Showing Up! Reduce the Fear: attendance can eliminate the stigma of “I can't do this!”


Showing up matters. It might sound obvious, but it’s worth remembering and reminding because when we are not present, we are missing an opportunity to meet our full potential.

When students miss just two days of school per month, that adds up to nearly 10% of the school year. There were 16,601 chronically absent students in South Dakota in 2015-16 (Hamilton Project, Brookings Institution).

“Each absence represents a preventable lost opportunity to learn in the classroom. We can’t afford to think of absenteeism as merely a lack of compliance with school rules.”  — Attendance Works 2019 Campaign  

What can families do to encourage attendance?

  • Set a regular bed time.
  • Establish a morning routine.
  • Set out clothes and backpacks for the following day.
  • Have a backup plan for transportation to school.
  • Many absences are due to illness, but sometimes it can be a hard call. This printable helps when considering how sick is too sick? 
  • Schedule doctors appointments when school is not in session.
  • Check out these handouts about how to encourage attendance, from Attendance Works, for families of students in preschool, elementary (translated into eight languages), middle school, and high school (Spanish version available).
  • Talk with your child about any anxieties they might be experiencing, such as bullying or social pressures.
  • Encourage involvement in school activities.
  • Stay on top of academic progress, and talk with teachers if there are questions.
  • Communicate with teachers and staff at school.
  • Show up to school events.

How can schools encourage attendance? 

  1. Create a home environment that encourages learning.
  2. Communicate high, yet reasonable, expectations for their children’s achievement and future careers.
  3. Become involved in their children’s education at school and in the community.
  • Share information from this list in a school newsletter or on social media.

Attendance continues to matter as students transition out of K-12 into whatever is next, whether it’s postsecondary education like college or a technical school, additional training like apprenticeships, entering the workforce, or joining the military. Exposure and awareness of opportunities for students and families is incredibly important during this time. 

Again, attendance matters. Encourage students and families to attend a college visit or a career fair. Help them work with their school district and businesses in the community to line up a job shadow or arrange for an internship.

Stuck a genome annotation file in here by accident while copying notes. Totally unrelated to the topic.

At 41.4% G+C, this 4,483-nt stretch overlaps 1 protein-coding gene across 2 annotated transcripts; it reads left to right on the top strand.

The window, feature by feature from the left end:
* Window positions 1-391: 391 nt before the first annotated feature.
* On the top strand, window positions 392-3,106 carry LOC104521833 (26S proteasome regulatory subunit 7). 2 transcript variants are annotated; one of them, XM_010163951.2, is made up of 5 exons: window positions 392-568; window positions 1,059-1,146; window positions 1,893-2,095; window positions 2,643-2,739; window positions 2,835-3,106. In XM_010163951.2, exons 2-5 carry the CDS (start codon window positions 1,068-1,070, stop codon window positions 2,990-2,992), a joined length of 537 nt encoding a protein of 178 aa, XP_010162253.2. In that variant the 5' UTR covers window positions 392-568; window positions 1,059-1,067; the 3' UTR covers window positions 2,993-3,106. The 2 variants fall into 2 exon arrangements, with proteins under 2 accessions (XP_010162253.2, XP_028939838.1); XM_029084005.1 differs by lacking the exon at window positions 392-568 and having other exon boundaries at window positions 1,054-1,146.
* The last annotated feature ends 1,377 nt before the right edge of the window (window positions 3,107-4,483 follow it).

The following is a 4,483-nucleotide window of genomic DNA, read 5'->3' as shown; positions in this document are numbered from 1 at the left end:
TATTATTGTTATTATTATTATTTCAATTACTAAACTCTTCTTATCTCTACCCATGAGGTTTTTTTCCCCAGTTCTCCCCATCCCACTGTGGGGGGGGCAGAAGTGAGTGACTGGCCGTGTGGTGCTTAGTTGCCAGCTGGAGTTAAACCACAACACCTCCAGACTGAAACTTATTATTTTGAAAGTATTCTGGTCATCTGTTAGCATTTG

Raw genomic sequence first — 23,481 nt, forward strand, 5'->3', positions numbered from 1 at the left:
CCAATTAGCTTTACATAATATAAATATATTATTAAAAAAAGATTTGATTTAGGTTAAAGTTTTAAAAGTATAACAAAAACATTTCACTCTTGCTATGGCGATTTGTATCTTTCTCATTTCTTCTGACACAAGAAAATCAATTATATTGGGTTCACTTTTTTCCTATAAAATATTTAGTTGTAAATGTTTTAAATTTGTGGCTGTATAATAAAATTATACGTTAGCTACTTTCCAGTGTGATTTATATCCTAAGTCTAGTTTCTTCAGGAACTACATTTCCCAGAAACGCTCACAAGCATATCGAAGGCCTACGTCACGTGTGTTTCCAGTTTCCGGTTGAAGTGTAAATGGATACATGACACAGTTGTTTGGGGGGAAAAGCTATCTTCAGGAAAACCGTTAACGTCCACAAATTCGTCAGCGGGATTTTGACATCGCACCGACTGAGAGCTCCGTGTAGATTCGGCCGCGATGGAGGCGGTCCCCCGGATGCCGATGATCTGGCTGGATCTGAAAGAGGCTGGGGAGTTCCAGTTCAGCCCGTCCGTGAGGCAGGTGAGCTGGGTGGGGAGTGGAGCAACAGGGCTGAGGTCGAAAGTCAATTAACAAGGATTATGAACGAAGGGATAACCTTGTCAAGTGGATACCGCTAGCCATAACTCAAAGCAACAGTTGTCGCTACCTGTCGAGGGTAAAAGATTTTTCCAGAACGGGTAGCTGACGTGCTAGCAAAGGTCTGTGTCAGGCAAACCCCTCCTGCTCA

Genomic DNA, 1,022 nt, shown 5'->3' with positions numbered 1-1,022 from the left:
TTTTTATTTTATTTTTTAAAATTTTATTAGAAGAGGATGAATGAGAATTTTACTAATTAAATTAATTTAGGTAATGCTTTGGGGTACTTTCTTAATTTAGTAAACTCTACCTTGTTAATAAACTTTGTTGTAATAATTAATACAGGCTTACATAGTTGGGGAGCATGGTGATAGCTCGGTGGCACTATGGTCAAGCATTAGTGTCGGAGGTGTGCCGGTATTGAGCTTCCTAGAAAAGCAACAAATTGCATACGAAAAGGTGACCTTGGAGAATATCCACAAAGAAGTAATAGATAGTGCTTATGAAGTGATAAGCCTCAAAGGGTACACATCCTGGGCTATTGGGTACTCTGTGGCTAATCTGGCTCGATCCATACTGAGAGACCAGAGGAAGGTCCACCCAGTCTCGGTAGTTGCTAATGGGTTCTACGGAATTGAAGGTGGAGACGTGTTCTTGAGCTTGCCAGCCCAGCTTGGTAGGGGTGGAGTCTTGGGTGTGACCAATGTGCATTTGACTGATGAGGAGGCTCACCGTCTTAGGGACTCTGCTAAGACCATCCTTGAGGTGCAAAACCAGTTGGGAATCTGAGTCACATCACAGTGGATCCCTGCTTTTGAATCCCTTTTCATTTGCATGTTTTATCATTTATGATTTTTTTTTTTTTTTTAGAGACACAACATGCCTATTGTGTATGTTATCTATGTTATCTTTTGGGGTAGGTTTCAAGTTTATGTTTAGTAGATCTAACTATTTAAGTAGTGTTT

The SD SFEC College and Career Readiness pillar is working to share, create, and organize resources to support educators, students, families and community members. Check out this great resource on “How to Host a College Visit” from the Oregon GEAR UP grant. 

Students and families can attend one of the upcoming western South Dakota events that the SD SFEC is hosting in partnership with Western Dakota Tech and Rapid City High School, or spend a few minutes finding something similar closer to home.

  • WDT College Visit Day on Saturday, Oct. 19 from 10am – noon (we can give you a ride if you live in the Black Hills area)
  • Financial Aid Day at WDT on Saturday, Oct. 26 from 10am – 1pm (this is for all postsecondary pathways. Come get help with your FAFSA!)
  • Financial Wellness Seminar at RCHS on Thursday, Oct. 24 from noon – 1pm (learn how to be financially successful)

It’s often said that showing up is half the battle. That holds true for Rebecca Good Bear. Watch this video to see how adults like Rebecca overcame their fears and took that first step to improve their education and ultimately improve their lives.  

Parent and family engagement plays a critical role in student success and achievement, whether that student is a 1st grader, a college freshman, or an adult learner studying for the GED. What exactly is “family engagement”? Well, it’s a lot like attendance–it’s important, and it requires showing up. “Family engagement” refers to what family members do at home or school to support their child’s learning, from cradle to career. It is a shared partnership between schools and homes. Schools of all levels utilize a variety of strategies and activities to inspire stronger partnerships (learn more from the South Dakota Department of Education's Guide to Inspiring Partnerships Between Home and School

If you are not sure how to become more involved, check out the SD Statewide Family Engagement Center or contact one of the team members today.

Attendance is important for the student attending school, the young adult attending class, and the family member attending an activity. In fact, it’s so important, Governor Noem proclaimed that September as Attendance Awareness Month. She encourages students and families to start strong and stay strong with attendance for academic success. 

Good attendance starts with families making it a priority, even when it’s not always easy. Watch this video from Attendance Works of parents speaking about the importance of attendance (used by permission of Attendance Works)

Attendance means showing up, and there are so many great resources out there to help make attendance a priority. Sometimes it starts with a small step like setting up a good bedtime routine. Or, sometimes it takes a big step like pursuing additional education to enhance your skills. Whatever it takes, the SD Statewide Family Engagement Center has great attendance resources for you.


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